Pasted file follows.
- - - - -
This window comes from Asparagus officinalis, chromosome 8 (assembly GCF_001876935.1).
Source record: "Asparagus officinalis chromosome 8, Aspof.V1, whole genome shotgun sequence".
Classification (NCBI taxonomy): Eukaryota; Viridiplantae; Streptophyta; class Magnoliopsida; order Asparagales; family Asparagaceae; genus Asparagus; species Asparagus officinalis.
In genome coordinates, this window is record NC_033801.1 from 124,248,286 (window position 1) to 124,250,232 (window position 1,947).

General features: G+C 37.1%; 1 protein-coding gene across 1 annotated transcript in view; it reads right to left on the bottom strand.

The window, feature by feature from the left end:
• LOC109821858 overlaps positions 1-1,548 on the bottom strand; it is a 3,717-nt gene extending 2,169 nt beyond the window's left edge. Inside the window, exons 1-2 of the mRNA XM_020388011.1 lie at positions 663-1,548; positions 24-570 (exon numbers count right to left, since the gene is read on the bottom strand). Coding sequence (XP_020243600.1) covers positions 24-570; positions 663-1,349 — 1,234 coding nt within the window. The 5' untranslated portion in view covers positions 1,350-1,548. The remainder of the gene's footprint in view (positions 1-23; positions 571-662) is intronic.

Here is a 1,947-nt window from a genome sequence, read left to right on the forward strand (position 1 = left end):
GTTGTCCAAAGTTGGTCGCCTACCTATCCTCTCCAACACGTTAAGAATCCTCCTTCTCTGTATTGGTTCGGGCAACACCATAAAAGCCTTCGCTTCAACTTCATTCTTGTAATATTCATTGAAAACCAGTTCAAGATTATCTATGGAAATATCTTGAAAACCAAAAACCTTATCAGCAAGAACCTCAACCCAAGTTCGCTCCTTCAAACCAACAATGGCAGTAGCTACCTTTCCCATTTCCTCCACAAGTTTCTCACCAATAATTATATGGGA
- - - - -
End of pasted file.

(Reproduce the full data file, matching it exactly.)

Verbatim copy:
This window comes from Asparagus officinalis, chromosome 8 (assembly GCF_001876935.1).
Source record: "Asparagus officinalis chromosome 8, Aspof.V1, whole genome shotgun sequence".
Classification (NCBI taxonomy): Eukaryota; Viridiplantae; Streptophyta; class Magnoliopsida; order Asparagales; family Asparagaceae; genus Asparagus; species Asparagus officinalis.
In genome coordinates, this window is record NC_033801.1 from 124,248,286 (window position 1) to 124,250,232 (window position 1,947).

General features: G+C 37.1%; 1 protein-coding gene across 1 annotated transcript in view; it reads right to left on the bottom strand.

The window, feature by feature from the left end:
• LOC109821858 overlaps positions 1-1,548 on the bottom strand; it is a 3,717-nt gene extending 2,169 nt beyond the window's left edge. Inside the window, exons 1-2 of the mRNA XM_020388011.1 lie at positions 663-1,548; positions 24-570 (exon numbers count right to left, since the gene is read on the bottom strand). Coding sequence (XP_020243600.1) covers positions 24-570; positions 663-1,349 — 1,234 coding nt within the window. The 5' untranslated portion in view covers positions 1,350-1,548. The remainder of the gene's footprint in view (positions 1-23; positions 571-662) is intronic.

Here is a 1,947-nt window from a genome sequence, read left to right on the forward strand (position 1 = left end):
GTTGTCCAAAGTTGGTCGCCTACCTATCCTCTCCAACACGTTAAGAATCCTCCTTCTCTGTATTGGTTCGGGCAACACCATAAAAGCCTTCGCTTCAACTTCATTCTTGTAATATTCATTGAAAACCAGTTCAAGATTATCTATGGAAATATCTTGAAAACCAAAAACCTTATCAGCAAGAACCTCAACCCAAGTTCGCTCCTTCAAACCAACAATGGCAGTAGCTACCTTTCCCATTTCCTCCACAAGTTTCTCACCAATAATTATATGGGA